The start of the academic year is always a good time to instill some wisdom and knowledge in the minds of young and impressionable students, which is just what Yusuf Ziya Ozcan, head of Turkey's Higher Board of Education (YOK), tried to do in a recent talk in front of students at Central Turkey's Nevsehir University.
The subject of the talk given by Ozcan (pictured above) -- Turkey's highest-level academic, essentially -- was the importance of Turkey's universities ramping up their own research capabilities. To support his argument, Ozcan brought up the subject of tomato seeds, most of which he claimed are being imported from the United States and Israel, with dire consequences for Turkish eaters.
Here's a translation of what he had to say on the subject:
The seeds of the tomatoes and wheat we grow in Turkey mostly come from abroad, because we don't have enough seeds of our own. They come from the US and Israel. As a Turkish intellectual, sometimes I feel very little.I mean, can't we produce our tomato seeds here in our country?.... And we don't know the consequences either. You're buying these tomato seeds. There is something called 'genetic programming.' They can implant a genetic mechanism into the tomatoes and we can eat it without even knowing. We can be infected with some diseases that we don't know anything about. In the meantime, you can destroy a whole nation. They can implant such things that people who eat these seeds die in the meantime. There are things like that and it is very dangerous. Therefore our universities need to help us in that matter.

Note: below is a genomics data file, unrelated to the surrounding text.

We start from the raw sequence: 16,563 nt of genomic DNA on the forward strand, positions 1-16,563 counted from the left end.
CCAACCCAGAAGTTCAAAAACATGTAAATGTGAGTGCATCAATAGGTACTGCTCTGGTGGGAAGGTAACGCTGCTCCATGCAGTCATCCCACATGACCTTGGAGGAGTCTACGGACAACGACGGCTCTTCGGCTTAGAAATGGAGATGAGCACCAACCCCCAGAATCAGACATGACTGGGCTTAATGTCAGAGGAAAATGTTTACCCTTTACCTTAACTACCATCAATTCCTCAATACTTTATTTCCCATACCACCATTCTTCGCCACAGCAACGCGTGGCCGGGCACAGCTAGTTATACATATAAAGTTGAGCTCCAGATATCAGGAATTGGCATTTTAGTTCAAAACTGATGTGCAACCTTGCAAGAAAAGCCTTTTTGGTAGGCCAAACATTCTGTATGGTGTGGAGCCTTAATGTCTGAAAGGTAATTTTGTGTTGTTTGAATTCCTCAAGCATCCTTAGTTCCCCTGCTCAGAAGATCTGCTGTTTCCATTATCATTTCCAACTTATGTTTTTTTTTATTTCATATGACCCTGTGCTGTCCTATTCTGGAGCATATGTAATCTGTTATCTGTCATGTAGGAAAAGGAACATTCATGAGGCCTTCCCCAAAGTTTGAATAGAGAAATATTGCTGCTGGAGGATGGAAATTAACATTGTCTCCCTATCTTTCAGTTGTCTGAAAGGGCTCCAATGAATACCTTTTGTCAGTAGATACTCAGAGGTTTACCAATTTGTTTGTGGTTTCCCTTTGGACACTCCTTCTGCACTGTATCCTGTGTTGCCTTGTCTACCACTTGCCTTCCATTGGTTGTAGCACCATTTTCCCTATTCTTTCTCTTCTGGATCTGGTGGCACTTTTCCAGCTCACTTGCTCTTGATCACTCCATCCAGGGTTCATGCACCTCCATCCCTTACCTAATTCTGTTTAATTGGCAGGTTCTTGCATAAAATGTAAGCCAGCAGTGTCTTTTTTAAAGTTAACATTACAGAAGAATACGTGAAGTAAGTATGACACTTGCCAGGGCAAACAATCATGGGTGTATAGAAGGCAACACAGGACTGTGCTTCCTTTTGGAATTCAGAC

More details (in Turkish) here.
Beyond the disturbing thought of the head of Turkey's highest academic body selling a group of students a conspiracy theory built on bad science, it turns out that Ozcan's basic data is also wrong. Forced to respond to Ozcan's allegations, Turkey's Minister of Agriculture said that the country, in fact, imports only about 6 percent of its seeds from Israel. More here.
More than tomato seeds imported from Israel, perhaps the greatest challenge facing Turkey is the quality of its educational system, from the primary level all the way to the top (for a very interesting take on that issue, read this great blog post by Aengus Collins). Ozcan's Nevsehir talk may be an indication of how far Turkey has to go in dealing with that challenge.